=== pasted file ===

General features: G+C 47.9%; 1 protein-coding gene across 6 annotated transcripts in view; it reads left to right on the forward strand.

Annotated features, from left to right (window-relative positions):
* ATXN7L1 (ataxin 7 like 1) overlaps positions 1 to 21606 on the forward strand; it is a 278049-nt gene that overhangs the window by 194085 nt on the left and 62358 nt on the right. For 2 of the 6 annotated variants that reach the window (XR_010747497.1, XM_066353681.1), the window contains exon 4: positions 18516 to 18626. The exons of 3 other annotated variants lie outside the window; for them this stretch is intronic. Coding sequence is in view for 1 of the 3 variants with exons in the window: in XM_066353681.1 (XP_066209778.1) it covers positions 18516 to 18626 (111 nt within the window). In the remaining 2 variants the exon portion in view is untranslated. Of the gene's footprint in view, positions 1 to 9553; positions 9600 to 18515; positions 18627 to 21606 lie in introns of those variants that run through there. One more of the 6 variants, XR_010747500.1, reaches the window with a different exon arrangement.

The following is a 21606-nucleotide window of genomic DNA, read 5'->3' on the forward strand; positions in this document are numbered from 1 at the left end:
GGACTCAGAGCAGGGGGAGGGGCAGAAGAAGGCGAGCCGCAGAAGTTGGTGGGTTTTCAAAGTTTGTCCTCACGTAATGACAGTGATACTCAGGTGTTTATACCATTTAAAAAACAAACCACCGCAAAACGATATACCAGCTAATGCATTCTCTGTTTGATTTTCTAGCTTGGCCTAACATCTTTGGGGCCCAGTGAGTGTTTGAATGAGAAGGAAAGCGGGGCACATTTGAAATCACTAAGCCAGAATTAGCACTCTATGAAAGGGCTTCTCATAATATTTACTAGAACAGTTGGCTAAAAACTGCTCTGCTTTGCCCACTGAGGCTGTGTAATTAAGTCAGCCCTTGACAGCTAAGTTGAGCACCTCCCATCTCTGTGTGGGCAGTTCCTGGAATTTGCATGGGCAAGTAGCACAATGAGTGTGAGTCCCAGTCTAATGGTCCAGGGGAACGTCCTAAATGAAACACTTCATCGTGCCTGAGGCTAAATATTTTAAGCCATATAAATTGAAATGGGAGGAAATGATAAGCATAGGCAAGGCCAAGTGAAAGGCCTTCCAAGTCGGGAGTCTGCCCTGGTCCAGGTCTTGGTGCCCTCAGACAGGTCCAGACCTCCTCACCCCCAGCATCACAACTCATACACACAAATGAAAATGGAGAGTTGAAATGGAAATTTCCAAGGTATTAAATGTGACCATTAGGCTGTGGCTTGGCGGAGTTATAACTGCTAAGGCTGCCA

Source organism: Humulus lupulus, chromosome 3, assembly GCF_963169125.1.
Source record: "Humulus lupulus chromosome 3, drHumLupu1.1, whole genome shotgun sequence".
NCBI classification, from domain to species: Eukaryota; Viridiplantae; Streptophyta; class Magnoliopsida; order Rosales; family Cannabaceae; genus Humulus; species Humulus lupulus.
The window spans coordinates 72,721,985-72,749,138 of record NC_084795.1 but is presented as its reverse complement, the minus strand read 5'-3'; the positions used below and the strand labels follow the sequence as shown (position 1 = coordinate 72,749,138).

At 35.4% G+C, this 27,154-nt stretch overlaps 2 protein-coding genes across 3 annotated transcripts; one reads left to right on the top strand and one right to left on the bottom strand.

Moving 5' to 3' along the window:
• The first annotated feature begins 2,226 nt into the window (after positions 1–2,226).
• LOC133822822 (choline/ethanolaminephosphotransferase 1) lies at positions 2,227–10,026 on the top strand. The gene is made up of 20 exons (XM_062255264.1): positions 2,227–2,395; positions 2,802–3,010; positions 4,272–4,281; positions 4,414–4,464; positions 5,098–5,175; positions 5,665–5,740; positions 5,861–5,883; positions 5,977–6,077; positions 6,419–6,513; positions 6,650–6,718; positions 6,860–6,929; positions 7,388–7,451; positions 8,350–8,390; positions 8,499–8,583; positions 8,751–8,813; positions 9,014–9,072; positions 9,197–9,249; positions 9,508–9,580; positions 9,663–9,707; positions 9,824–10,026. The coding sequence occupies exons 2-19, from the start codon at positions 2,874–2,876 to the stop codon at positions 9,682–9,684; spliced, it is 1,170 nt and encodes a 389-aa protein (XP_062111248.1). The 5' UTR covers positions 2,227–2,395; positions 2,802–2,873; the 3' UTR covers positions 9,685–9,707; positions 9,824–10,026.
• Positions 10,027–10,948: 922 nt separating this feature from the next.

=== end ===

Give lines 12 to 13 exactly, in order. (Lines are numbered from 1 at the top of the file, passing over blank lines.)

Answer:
• The first annotated feature begins 2,226 nt into the window (after positions 1–2,226).
• LOC133822822 (choline/ethanolaminephosphotransferase 1) lies at positions 2,227–10,026 on the top strand. The gene is made up of 20 exons (XM_062255264.1): positions 2,227–2,395; positions 2,802–3,010; positions 4,272–4,281; positions 4,414–4,464; positions 5,098–5,175; positions 5,665–5,740; positions 5,861–5,883; positions 5,977–6,077; positions 6,419–6,513; positions 6,650–6,718; positions 6,860–6,929; positions 7,388–7,451; positions 8,350–8,390; positions 8,499–8,583; positions 8,751–8,813; positions 9,014–9,072; positions 9,197–9,249; positions 9,508–9,580; positions 9,663–9,707; positions 9,824–10,026. The coding sequence occupies exons 2-19, from the start codon at positions 2,874–2,876 to the stop codon at positions 9,682–9,684; spliced, it is 1,170 nt and encodes a 389-aa protein (XP_062111248.1). The 5' UTR covers positions 2,227–2,395; positions 2,802–2,873; the 3' UTR covers positions 9,685–9,707; positions 9,824–10,026.